August–September 2022 NESA Center Update Report

NESA Update Report Graphic

View the NESA Center August–September 2022 Update focused on Near East South Asia Region Trends regarding Afghanistan. The update also highlights August through September 2022 NESA Center Programs & Events, Faculty & Staff Engagements, Alumni Contributions, and Upcoming Events.

NESA Update Report Graphic

August–September 2022 Afghanistan Trends:

  • 15 August 2022 marked the first anniversary of the Taliban rule in Afghanistan. During the past year, the country has slipped further and further into political and economic decline with little hope for a quick recovery. Now, more than one year after the fall of Afghanistan to the Taliban, the country remains politically unstable, economically bankrupt, and socially fragmented. The clerics’ regime continues to monopolize power with no intention of including non-Taliban elements in key government positions or in the security forces. Returning to their repressive rule of the 1990s, the Taliban Emirate has tightened control by restricting independent media, banning women from most government positions, and closing high school education for girls.
  • The international community, including the United States, continues to raise serious concerns over the presence of global Jihadist groups, including al-Qaeda in Afghanistan. The threat of terrorism is seen as more real following the appearance of the al-Qaeda leader Ayman al-Zawahiri in Kabul, who was killed by a U.S. drone strike on 31 July 2022. The United States has stopped transactional talks with the Taliban following the killing of Ayman al Zawahiri, who was sheltered by the Taliban in Kabul. Contrary to their earlier commitments, the Taliban have maintained relations with al-Qaeda and other regional Jihadi groups. Meanwhile, Islamic State’s Khorasan affiliate (IS-K) is gaining strength, and its members are estimated to have grown from 2,000 to 4,000. During the past year, the IS-K has launched more than two hundred attacks across the country, with some reported attacks across the Afghan border.
  • Afghanistan has domestic unrest and fears of civil war. The breakdown of state institutions and the lack of the Talib’s capacity to govern has created a deepening economic and humanitarian crisis. Most of the thirty-eight million population are at risk of sinking into poverty, while some twenty-three million people are in desperate need of food. The country is faced with human insecurity and sustainable peace. Despite international humanitarian aid, the people continue to face food insecurity as the economy is in a free fall, the banking system is not fully functional, unemployment is rampant, and foreign development assistance is dried out.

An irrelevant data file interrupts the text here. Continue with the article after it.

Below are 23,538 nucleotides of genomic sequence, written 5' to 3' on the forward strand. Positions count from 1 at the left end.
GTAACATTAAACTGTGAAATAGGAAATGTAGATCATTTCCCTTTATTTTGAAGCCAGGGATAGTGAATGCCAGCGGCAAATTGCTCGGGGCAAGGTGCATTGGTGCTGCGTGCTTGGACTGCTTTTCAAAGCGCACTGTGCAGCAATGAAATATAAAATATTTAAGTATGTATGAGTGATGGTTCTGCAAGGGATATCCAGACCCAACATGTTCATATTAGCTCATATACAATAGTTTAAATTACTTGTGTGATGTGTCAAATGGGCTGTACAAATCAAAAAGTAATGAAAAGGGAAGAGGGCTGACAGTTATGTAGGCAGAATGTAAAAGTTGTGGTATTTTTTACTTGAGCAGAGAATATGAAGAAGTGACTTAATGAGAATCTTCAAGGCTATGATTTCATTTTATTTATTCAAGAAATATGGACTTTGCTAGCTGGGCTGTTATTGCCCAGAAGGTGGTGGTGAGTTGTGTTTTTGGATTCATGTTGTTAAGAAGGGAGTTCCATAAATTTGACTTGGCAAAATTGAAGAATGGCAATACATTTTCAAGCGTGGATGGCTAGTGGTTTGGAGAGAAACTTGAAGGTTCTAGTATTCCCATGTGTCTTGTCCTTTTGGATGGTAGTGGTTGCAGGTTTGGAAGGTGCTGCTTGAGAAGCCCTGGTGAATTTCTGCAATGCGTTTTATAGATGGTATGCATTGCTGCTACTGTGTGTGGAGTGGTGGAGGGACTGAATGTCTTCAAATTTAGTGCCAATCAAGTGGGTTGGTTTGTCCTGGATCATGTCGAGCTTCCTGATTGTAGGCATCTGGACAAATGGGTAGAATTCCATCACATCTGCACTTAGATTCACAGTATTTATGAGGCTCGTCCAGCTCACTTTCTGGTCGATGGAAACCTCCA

• With widening division within the Taliban faction and the rise of Daish-led acts of terrorism, the security situation continues to deteriorate across the country. Several terrorist bombings of civilian institutions and target attacks on Hazara-Shia minority in early October triggered major protests spearheaded by women and girls across the country. Unless the Taliban make profound changes in their policies, the risks of further domestic unrest could escalate, generating the specter of civil war.
  • No country, including its all-seasons patron Pakistan, has recognized the Taliban government pending responsible behavior in their domestic politics and foreign relations. While the distant countries took a position of wait and see, the frontline nations – Afghanistan’s near and regional neighbors – showed more urgency in engaging the Taliban. The presence of regional terrorist groups in Afghanistan that may target neighboring countries, plus regional trade and economic ties, are behind such urgency.
  • The differences between conservative elements, led by Taliban supreme leader Mullah Haibatullah Akhunzada in Kandahar, and relatively pragmatic Taliban elements in Kabul, are becoming more intense as financial pressures on Kabul are mounting. Islamic State in Khurasan (ISK) attacks targeting both Taliban installations and minority Muslim groups (Shia and Sufi) groups are also continuing. In the midst of these challenges, Taliban officials (especially its interim foreign minister Amir Khan Muttaqi) are regularly conducting meetings with regional states as well as EU officials, among others. Chinese and Russian officials/diplomats assigned to their embassies in Kabul remain actively engaged with Taliban. In that sense, some level of engagement with the Taliban, the de facto government of Afghanistan, is happening.
  • While the Taliban government defy international calls for change and moderation, the future of Afghanistan looks uncertain, bleak, and hopeless for most of the Afghans. Local armed resistance to the Taliban is in the beginning stages, while political groups and fronts inside and outside the country call for peaceful change and political transition in the country. Unless the Taliban make meaningful changes in their practices, including widening the base of the government, respecting human rights, including women’s rights, and breaking ties with regional Jihadist groups, stability and economic normalcy may not return to Afghanistan.

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